The idea of the UK as a Christian nation has been challenged in recent years. The latest survey says that more than half of the population has no faith and the share of the population who say they are Christians has fallen to just 15 percent – the lowest ever recorded.
But does this show that Britain has finally turned the corner, and are no longer a Christian nation?
“More than two-thirds of the population said they were Christian. This has now fallen to 41 per cent.”
What we’re seeing is an acceleration in people who are not only not practicing their faith on a regular basis, but that do not even identify themselves as Christian anymore.
“On one level one could argue that Britain will remain a Christian nation until a movement comes along that redefines it in explicitly secular terms.”
But it remains the case that religion is no longer the main background against which individuals and the Government measure their morality. Instead, many people who are looking for something to believe in are instead placing their trust in the occult or New Age beliefs and the relative popularity of “spirituality”. People also continue to look for meaning in alcohol, pornography, and recreational sex.
“The situation has been exacerbated by the comments of senior church figures such as the Archbishop of Canterbury, Justin Welby, who lamented earlier this year that “the British culture is becoming anti-Christian.”
Nick Baines also warned that a brand of “intolerant” liberalism circulates in the UK which is dismissive of the Christian faith. The Right Reverend Nick Baines, the Bishop of Leeds, said “some secularists “have a problem” with religion being talked about.”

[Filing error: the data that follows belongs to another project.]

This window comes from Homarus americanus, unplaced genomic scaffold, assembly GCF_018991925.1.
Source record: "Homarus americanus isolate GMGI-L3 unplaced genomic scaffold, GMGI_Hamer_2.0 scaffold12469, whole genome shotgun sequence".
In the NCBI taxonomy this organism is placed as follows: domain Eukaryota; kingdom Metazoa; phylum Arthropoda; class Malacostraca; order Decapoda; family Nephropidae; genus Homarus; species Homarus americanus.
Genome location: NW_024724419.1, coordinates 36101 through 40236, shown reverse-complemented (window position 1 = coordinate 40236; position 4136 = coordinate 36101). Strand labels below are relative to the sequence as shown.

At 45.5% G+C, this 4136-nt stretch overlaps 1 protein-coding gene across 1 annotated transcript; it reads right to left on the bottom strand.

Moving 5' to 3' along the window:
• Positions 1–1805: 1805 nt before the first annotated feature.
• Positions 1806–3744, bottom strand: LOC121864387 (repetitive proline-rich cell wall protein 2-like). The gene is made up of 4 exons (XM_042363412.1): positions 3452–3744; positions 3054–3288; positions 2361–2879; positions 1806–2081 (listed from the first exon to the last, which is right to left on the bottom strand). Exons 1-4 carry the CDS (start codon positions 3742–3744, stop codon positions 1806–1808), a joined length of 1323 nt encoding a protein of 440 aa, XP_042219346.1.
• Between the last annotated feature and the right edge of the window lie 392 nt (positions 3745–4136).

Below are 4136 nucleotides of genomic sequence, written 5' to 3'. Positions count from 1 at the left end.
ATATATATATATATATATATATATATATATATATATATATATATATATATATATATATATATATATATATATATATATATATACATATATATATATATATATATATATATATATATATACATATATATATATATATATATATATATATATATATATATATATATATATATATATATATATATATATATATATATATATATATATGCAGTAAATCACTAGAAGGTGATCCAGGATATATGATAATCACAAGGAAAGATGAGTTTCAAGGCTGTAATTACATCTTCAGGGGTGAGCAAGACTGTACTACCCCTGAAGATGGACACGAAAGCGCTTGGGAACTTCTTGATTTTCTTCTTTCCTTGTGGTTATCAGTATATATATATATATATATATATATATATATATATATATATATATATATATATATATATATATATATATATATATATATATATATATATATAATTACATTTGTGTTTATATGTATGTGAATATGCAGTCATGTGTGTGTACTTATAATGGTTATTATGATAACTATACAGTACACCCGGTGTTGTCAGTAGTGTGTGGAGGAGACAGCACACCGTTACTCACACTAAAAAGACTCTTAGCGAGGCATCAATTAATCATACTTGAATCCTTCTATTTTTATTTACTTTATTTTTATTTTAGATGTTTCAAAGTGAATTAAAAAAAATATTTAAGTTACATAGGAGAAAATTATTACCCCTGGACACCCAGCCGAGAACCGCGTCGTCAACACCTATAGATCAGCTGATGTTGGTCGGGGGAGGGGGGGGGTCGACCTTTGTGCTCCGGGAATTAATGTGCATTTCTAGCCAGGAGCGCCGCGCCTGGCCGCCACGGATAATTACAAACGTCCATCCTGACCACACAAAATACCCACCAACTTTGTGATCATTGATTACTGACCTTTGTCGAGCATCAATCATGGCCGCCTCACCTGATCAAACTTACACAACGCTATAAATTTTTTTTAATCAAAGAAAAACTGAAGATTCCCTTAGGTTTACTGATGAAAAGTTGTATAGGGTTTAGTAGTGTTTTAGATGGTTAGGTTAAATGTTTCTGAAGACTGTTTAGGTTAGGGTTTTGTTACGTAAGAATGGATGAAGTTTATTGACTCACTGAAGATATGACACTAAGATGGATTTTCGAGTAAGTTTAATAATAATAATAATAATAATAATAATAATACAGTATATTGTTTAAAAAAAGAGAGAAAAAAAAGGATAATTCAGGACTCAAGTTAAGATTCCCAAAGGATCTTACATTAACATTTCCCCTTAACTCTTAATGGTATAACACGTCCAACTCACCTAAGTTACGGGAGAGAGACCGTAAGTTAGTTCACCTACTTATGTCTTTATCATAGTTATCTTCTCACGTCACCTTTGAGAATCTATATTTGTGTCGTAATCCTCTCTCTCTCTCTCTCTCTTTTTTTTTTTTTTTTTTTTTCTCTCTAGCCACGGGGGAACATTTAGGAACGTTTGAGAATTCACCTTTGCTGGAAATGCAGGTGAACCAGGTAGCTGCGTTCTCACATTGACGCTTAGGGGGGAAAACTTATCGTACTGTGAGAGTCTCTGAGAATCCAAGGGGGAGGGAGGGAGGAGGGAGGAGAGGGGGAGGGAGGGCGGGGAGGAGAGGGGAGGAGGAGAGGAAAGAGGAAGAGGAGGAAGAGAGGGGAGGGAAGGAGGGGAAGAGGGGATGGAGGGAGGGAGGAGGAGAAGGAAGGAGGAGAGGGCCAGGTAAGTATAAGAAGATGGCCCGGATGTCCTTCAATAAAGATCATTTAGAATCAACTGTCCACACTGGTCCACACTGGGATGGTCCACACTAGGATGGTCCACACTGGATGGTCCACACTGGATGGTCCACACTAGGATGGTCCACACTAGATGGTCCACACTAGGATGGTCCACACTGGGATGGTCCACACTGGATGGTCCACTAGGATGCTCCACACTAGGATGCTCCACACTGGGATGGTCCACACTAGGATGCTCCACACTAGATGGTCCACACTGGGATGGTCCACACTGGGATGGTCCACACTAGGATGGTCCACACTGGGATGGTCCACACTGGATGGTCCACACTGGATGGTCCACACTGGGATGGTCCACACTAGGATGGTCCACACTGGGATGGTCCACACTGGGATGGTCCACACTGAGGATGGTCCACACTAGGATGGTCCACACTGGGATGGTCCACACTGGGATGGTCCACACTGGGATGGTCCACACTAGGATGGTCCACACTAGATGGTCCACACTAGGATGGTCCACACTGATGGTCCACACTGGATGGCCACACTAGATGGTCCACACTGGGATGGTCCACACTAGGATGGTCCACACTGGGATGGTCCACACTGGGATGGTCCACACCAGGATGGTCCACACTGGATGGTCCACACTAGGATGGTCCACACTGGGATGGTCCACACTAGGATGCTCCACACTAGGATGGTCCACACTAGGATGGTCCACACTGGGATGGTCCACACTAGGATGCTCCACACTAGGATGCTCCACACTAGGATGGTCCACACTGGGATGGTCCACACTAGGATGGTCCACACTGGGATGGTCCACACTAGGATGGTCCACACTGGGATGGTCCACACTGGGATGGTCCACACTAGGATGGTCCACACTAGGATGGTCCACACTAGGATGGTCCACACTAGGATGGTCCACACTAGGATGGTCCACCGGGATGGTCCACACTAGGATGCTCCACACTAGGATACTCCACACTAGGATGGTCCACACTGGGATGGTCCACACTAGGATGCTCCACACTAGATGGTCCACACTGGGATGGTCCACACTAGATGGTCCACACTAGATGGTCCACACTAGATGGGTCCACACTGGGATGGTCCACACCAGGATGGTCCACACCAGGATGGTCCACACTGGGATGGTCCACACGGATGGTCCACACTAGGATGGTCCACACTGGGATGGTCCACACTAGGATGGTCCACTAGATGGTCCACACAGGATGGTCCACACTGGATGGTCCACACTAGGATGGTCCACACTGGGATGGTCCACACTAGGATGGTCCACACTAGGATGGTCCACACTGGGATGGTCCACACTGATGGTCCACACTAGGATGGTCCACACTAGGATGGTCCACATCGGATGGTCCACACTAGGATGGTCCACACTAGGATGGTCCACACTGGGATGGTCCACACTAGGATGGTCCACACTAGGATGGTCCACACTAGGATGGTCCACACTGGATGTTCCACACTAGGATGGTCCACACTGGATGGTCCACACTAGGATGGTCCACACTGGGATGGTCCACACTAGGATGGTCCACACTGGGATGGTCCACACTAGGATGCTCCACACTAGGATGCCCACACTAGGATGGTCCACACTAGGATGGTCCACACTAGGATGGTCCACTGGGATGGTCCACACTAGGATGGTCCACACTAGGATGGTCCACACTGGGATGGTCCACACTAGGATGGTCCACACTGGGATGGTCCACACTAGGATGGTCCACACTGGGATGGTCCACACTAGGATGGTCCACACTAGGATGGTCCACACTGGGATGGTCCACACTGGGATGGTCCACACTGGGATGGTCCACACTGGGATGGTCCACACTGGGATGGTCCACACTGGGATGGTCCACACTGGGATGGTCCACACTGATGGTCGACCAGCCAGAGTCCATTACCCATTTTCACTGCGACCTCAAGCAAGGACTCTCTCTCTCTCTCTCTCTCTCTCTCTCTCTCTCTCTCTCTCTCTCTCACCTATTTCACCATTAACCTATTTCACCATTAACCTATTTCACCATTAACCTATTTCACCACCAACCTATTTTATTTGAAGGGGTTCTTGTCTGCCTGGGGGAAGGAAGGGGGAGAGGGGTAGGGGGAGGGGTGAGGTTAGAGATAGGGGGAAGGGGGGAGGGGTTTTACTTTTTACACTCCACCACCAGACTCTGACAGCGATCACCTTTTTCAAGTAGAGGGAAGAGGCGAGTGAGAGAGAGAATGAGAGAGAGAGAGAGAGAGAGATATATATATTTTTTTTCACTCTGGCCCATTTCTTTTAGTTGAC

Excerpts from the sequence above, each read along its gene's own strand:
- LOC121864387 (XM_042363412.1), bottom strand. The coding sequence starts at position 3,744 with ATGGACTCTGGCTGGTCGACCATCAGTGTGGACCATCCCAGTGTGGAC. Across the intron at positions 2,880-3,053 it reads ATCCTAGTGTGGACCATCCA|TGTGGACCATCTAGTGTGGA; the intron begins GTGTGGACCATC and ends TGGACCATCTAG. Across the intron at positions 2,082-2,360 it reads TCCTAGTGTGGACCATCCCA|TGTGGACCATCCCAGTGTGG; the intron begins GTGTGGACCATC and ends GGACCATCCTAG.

He made his comments after Theresa May said it is important people can talk freely about their faith following claims some Christians dare not speak about Christmas.
The result is that Britain’s Christianity is largely unexpressed
It seems that the Christians – maybe about a half according to polls – feel vaguely Christian but don’t know how to express it.
“In a strange way, Britain’s Christianity is largely unexpressed.”
Bishop Baines said: “Clearly there are some Christians who are concerned about whether they are free to talk about their faith in a respectful and appropriate way in the workplace.
“Equally, there are plenty of people who are not Christians who think that Christians shouldn’t, or think there is an issue around it. I call it religious illiteracy.
Sociologists will tell you that this makes no sense and that culture is what is expressed. But maybe religion, these days, is harder to express than other things amidst all the censorship and while it is clear Christianity is not reinventing the wheel: Christianity is at-least fusing modern tastes with smart messaging that sits with both traditional Christian values and contemporary concerns about the world.
Bishop Baines said: “There are people who have been disciplined or threatened with discipline for talking about their faith even though they have been asked about it. Someone makes a complaint and says they have been inappropriate. This is absurd.”
He added: “There is, amongst some Christians – this isn’t universal – a sense of being a little picked on or beleaguered.
“I think if you claim to be open-minded and liberal, why are you so frightened of religious expression?”
“It is a Christian festival. Are they going to tell Muslims they have got to strip Islam out of Eid? It’s ridiculous”
“Liberalism can become very intolerant of anything that doesn’t fit its own parameters.”
We are clearly at the beginning of a new era and know the Church will continue, whatever happens in accordance with biblical teachings. As we Christians say, all things are possible through Jesus Christ who strengthens us.